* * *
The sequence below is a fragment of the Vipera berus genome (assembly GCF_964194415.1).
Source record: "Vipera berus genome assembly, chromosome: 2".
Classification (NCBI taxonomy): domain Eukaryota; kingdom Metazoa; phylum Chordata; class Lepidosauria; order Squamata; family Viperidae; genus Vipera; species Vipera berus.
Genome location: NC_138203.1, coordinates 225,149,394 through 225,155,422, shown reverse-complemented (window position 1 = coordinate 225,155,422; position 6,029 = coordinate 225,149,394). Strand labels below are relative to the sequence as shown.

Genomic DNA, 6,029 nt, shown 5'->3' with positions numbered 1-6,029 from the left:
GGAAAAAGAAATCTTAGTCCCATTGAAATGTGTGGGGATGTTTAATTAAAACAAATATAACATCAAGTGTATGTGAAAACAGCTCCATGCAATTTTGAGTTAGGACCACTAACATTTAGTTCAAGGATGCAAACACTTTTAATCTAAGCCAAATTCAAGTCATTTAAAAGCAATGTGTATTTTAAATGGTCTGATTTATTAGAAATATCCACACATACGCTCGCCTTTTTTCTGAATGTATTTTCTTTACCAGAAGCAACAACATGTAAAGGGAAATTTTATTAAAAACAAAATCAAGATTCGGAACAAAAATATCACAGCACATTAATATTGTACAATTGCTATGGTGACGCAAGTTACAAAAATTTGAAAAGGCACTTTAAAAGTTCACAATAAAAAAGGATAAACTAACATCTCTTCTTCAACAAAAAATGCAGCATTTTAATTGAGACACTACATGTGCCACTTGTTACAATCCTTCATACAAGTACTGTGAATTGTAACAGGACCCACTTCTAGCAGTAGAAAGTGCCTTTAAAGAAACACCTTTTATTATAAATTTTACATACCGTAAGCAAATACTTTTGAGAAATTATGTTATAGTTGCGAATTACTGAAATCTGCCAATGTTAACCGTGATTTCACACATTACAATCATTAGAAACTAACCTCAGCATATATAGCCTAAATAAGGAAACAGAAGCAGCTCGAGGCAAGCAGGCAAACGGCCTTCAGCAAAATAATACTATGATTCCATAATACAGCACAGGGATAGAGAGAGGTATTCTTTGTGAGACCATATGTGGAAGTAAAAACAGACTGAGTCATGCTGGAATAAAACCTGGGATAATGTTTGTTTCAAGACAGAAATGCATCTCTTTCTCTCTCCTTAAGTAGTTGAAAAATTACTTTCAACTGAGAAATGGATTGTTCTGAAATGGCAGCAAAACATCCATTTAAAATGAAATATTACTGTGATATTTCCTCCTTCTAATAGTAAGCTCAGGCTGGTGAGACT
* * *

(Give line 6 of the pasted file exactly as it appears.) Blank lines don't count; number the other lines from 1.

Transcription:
GGAAAAAGAAATCTTAGTCCCATTGAAATGTGTGGGGATGTTTAATTAAAACAAATATAACATCAAGTGTATGTGAAAACAGCTCCATGCAATTTTGAGTTAGGACCACTAACATTTAGTTCAAGGATGCAAACACTTTTAATCTAAGCCAAATTCAAGTCATTTAAAAGCAATGTGTATTTTAAATGGTCTGATTTATTAGAAATATCCACACATACGCTCGCCTTTTTTCTGAATGTATTTTCTTTACCAGAAGCAACAACATGTAAAGGGAAATTTTATTAAAAACAAAATCAAGATTCGGAACAAAAATATCACAGCACATTAATATTGTACAATTGCTATGGTGACGCAAGTTACAAAAATTTGAAAAGGCACTTTAAAAGTTCACAATAAAAAAGGATAAACTAACATCTCTTCTTCAACAAAAAATGCAGCATTTTAATTGAGACACTACATGTGCCACTTGTTACAATCCTTCATACAAGTACTGTGAATTGTAACAGGACCCACTTCTAGCAGTAGAAAGTGCCTTTAAAGAAACACCTTTTATTATAAATTTTACATACCGTAAGCAAATACTTTTGAGAAATTATGTTATAGTTGCGAATTACTGAAATCTGCCAATGTTAACCGTGATTTCACACATTACAATCATTAGAAACTAACCTCAGCATATATAGCCTAAATAAGGAAACAGAAGCAGCTCGAGGCAAGCAGGCAAACGGCCTTCAGCAAAATAATACTATGATTCCATAATACAGCACAGGGATAGAGAGAGGTATTCTTTGTGAGACCATATGTGGAAGTAAAAACAGACTGAGTCATGCTGGAATAAAACCTGGGATAATGTTTGTTTCAAGACAGAAATGCATCTCTTTCTCTCTCCTTAAGTAGTTGAAAAATTACTTTCAACTGAGAAATGGATTGTTCTGAAATGGCAGCAAAACATCCATTTAAAATGAAATATTACTGTGATATTTCCTCCTTCTAATAGTAAGCTCAGGCTGGTGAGACT